The Bible is indispensable to true evangelism. The Word of God itself provides both the content and authority for all evangelism. Without it there is no message to preach to the lost. People must be brought to an understanding of at least some of the basic truths contained in the Scriptures before they can make a meaningful response to the gospel. Thus we must proclaim and disseminate the Holy Scriptures in the heart language of all those who we are called to evangelize and disciple.We pledge ourselves to keep the Scriptures at the very heart of our evangelistic outreach and message, and to remove all known language and cultural barriers to a clear understanding of the gospel on the part of our hearers.
9. The Church and Evangelism
There is no dispute that in established congregations regular teaching for believers at all stages in their pilgrimage must be given, and appropriate pastoral care must be provided. But these concerns must not displace ongoing concern for mission, which involves treating evangelistic outreach as a continuing priority. Pastors in conjunction with other qualified persons should lead their congregations in the work of evangelism. Further, we affirm that the formation of godly, witnessing disciples is at the heart of the church's responsibility to prepare its members for their work of service. We affirm that the church must be made a welcoming place for new believers.We pledge ourselves to urge all congregations in and with which we serve to treat evangelism as a matter of priority at all times, and so to make it a focus of congregational praying, planning, training and funding.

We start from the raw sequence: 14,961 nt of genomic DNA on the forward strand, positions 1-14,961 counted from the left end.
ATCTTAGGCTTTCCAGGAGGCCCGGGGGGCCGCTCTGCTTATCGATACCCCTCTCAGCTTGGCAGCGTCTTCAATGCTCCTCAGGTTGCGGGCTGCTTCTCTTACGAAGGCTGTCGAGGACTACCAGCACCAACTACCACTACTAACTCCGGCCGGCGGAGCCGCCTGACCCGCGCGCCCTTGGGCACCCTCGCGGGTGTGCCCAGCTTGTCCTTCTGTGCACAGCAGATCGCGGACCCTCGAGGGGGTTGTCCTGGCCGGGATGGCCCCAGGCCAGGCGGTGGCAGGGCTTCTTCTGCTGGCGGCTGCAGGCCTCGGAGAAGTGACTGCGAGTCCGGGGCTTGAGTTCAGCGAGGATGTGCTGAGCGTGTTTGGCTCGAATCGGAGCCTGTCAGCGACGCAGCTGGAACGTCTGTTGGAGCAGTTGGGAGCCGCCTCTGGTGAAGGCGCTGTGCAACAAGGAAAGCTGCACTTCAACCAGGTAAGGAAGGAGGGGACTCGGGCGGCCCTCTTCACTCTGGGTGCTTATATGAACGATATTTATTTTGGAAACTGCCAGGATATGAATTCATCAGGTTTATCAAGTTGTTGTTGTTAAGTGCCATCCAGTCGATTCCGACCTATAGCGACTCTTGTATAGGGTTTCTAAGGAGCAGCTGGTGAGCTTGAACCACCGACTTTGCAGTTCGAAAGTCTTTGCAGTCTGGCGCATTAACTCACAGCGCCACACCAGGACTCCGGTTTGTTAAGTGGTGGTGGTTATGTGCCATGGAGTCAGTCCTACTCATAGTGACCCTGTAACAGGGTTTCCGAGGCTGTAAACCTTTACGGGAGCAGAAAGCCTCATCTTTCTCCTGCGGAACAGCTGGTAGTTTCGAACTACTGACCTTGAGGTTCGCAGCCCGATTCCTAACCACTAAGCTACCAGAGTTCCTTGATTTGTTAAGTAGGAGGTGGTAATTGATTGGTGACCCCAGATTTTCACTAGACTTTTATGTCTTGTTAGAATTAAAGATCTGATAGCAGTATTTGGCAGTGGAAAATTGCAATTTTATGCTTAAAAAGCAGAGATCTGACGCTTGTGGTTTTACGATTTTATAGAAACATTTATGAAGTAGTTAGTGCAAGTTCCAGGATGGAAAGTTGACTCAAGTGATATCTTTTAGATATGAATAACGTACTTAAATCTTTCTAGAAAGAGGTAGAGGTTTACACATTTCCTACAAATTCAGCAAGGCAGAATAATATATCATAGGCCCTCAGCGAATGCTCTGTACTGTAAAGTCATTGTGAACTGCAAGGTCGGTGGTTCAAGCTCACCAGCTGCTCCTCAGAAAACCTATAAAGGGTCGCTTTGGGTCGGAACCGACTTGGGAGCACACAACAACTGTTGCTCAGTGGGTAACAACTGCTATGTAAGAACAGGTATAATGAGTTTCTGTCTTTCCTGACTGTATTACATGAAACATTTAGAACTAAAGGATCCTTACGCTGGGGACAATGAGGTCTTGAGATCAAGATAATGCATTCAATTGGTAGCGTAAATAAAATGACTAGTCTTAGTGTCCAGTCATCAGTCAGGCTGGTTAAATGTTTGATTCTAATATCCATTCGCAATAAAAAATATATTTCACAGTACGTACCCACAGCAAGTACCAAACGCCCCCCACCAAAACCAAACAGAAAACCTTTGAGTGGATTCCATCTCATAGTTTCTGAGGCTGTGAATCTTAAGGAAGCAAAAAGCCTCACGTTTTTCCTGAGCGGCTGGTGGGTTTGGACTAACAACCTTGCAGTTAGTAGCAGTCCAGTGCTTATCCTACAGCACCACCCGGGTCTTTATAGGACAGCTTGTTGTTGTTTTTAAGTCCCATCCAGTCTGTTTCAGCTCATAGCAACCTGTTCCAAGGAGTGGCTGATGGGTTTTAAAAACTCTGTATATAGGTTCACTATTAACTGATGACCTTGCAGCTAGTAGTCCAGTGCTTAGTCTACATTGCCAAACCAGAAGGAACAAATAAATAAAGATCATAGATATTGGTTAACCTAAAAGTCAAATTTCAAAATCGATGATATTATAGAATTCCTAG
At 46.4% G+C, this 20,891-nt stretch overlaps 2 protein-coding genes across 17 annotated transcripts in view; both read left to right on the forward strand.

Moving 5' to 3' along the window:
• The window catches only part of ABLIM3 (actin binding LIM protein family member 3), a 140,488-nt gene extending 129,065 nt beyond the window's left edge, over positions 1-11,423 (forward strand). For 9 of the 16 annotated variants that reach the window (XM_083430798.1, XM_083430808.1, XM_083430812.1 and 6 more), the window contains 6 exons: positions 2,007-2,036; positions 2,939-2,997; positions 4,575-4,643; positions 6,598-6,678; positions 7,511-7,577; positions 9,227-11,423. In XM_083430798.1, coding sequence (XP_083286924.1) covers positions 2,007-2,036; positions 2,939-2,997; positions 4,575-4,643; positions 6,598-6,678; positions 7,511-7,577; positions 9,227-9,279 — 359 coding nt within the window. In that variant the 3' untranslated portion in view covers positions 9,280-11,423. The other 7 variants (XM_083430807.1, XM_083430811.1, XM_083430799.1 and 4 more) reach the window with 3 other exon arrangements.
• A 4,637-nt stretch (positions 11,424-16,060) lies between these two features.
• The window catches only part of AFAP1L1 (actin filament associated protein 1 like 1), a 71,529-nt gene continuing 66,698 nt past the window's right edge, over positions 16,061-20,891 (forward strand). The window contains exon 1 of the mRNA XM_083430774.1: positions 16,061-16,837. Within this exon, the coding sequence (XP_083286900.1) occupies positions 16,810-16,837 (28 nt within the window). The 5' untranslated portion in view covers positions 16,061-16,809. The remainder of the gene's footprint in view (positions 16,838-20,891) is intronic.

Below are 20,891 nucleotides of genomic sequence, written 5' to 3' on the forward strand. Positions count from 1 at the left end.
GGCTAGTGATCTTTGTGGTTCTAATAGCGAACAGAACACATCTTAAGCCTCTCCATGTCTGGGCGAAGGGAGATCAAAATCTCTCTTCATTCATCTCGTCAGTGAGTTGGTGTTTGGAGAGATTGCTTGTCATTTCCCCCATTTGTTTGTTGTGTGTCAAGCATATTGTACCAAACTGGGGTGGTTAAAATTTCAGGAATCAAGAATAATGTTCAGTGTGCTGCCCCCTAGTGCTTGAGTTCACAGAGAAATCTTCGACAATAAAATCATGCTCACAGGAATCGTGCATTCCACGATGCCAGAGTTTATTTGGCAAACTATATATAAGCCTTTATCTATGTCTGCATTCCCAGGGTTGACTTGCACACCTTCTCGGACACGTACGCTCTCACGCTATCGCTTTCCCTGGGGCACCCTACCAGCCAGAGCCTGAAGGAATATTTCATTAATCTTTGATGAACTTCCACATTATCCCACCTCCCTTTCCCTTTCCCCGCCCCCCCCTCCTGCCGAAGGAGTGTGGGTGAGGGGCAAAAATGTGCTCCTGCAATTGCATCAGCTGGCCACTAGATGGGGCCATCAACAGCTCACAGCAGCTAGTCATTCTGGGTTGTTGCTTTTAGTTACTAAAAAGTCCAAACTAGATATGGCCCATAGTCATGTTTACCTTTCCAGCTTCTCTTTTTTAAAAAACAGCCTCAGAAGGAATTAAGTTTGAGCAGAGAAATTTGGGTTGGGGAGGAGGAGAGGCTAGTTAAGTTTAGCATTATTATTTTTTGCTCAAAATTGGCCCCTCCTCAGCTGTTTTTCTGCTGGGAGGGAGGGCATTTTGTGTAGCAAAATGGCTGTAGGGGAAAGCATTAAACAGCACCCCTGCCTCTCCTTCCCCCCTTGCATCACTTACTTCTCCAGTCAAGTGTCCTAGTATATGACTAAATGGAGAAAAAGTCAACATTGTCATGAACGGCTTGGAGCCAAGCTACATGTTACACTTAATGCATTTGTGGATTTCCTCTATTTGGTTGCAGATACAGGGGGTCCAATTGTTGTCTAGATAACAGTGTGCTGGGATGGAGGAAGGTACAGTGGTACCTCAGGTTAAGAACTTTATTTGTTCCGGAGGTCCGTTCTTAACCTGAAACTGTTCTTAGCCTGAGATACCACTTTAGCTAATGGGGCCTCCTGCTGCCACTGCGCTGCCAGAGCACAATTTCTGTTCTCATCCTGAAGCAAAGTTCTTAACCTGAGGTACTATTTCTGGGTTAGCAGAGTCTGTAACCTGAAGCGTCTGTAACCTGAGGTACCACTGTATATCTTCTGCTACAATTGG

10. Prayer and Evangelism
God has given us the gift of prayer so that in his sovereignty he may respond in blessing and power to the cries of his children. Prayer is an essential means God has appointed for the awakening of the church and the carrying of the gospel throughout the world. From the first days of the New Testament church, God has used the fervent, persistent praying of his people to empower their witness in the Spirit, overcome opposition to the Lord's work and open the minds and hearts of those who hear the message of Christ. At special times in the history of the church, revivals and spiritual breakthroughs have been preceded by the explicit agreement and union of God's people in seasons of repentance, prayer and fasting. Today, as we seek to carry the gospel to unreached people groups in all the world, we need a deeper dependence upon God and a greater unity in prayer.We pledge ourselves to pray faithfully for to the Lord of the harvest to send out workers for his harvest field. We also pray for all those engaged in world evangelization and to encourage the call to prayer in families, local churches, special assemblies, mission agencies and trans-denominational ministries.
11. Social Responsibility and Evangelism
Although evangelism is not advocacy of any social program, it does entail social responsibility for at least two reasons. First, the gospel proclaims the kingship of the loving Creator who is committed to justice, to human life and the welfare of his creation. So evangelism will need to be accompanied by obedience to God's command to work for the good of all in a way that is fitting for the children of the Father who makes his sun shine on the evil and the good and sends his rain on the righteous and the unrighteous alike. Second, when our evangelism is linked with concern to alleviate poverty, uphold justice, oppose abuses of secular and economic power, stand against racism, and advance responsible stewardship of the global environment, it reflects the compassion of Christ and may gain an acceptance it would not otherwise receive.We pledge ourselves to follow the way of justice in our family and social life, and to keep personal, social, and environmental values in view as we evangelize.